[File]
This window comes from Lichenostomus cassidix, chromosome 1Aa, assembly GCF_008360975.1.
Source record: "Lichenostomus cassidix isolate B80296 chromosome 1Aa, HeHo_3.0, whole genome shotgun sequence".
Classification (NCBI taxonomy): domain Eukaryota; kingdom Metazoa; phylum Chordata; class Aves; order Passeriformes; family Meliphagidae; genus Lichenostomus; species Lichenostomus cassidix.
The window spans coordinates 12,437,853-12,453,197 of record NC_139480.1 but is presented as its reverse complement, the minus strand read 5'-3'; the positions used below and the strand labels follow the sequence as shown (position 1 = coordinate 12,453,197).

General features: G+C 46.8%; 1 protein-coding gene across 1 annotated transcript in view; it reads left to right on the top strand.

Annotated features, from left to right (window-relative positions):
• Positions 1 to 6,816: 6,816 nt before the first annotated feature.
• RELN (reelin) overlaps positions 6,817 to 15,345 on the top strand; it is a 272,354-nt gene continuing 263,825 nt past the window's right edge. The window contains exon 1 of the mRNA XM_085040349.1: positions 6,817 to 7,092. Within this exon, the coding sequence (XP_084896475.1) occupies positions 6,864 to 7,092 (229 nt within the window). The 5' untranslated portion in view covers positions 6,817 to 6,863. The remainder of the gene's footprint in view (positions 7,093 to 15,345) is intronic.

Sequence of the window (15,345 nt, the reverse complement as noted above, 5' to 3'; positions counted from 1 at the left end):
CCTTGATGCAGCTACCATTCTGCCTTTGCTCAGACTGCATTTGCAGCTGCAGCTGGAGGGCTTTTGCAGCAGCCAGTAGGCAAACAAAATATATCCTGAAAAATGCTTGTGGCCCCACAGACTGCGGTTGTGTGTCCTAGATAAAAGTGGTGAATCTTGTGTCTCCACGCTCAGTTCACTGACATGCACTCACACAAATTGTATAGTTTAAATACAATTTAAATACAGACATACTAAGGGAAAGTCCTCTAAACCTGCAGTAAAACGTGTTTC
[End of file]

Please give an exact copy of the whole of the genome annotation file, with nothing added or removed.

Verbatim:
This window comes from Lichenostomus cassidix, chromosome 1Aa, assembly GCF_008360975.1.
Source record: "Lichenostomus cassidix isolate B80296 chromosome 1Aa, HeHo_3.0, whole genome shotgun sequence".
Classification (NCBI taxonomy): domain Eukaryota; kingdom Metazoa; phylum Chordata; class Aves; order Passeriformes; family Meliphagidae; genus Lichenostomus; species Lichenostomus cassidix.
The window spans coordinates 12,437,853-12,453,197 of record NC_139480.1 but is presented as its reverse complement, the minus strand read 5'-3'; the positions used below and the strand labels follow the sequence as shown (position 1 = coordinate 12,453,197).

General features: G+C 46.8%; 1 protein-coding gene across 1 annotated transcript in view; it reads left to right on the top strand.

Annotated features, from left to right (window-relative positions):
• Positions 1 to 6,816: 6,816 nt before the first annotated feature.
• RELN (reelin) overlaps positions 6,817 to 15,345 on the top strand; it is a 272,354-nt gene continuing 263,825 nt past the window's right edge. The window contains exon 1 of the mRNA XM_085040349.1: positions 6,817 to 7,092. Within this exon, the coding sequence (XP_084896475.1) occupies positions 6,864 to 7,092 (229 nt within the window). The 5' untranslated portion in view covers positions 6,817 to 6,863. The remainder of the gene's footprint in view (positions 7,093 to 15,345) is intronic.

Sequence of the window (15,345 nt, the reverse complement as noted above, 5' to 3'; positions counted from 1 at the left end):
CCTTGATGCAGCTACCATTCTGCCTTTGCTCAGACTGCATTTGCAGCTGCAGCTGGAGGGCTTTTGCAGCAGCCAGTAGGCAAACAAAATATATCCTGAAAAATGCTTGTGGCCCCACAGACTGCGGTTGTGTGTCCTAGATAAAAGTGGTGAATCTTGTGTCTCCACGCTCAGTTCACTGACATGCACTCACACAAATTGTATAGTTTAAATACAATTTAAATACAGACATACTAAGGGAAAGTCCTCTAAACCTGCAGTAAAACGTGTTTC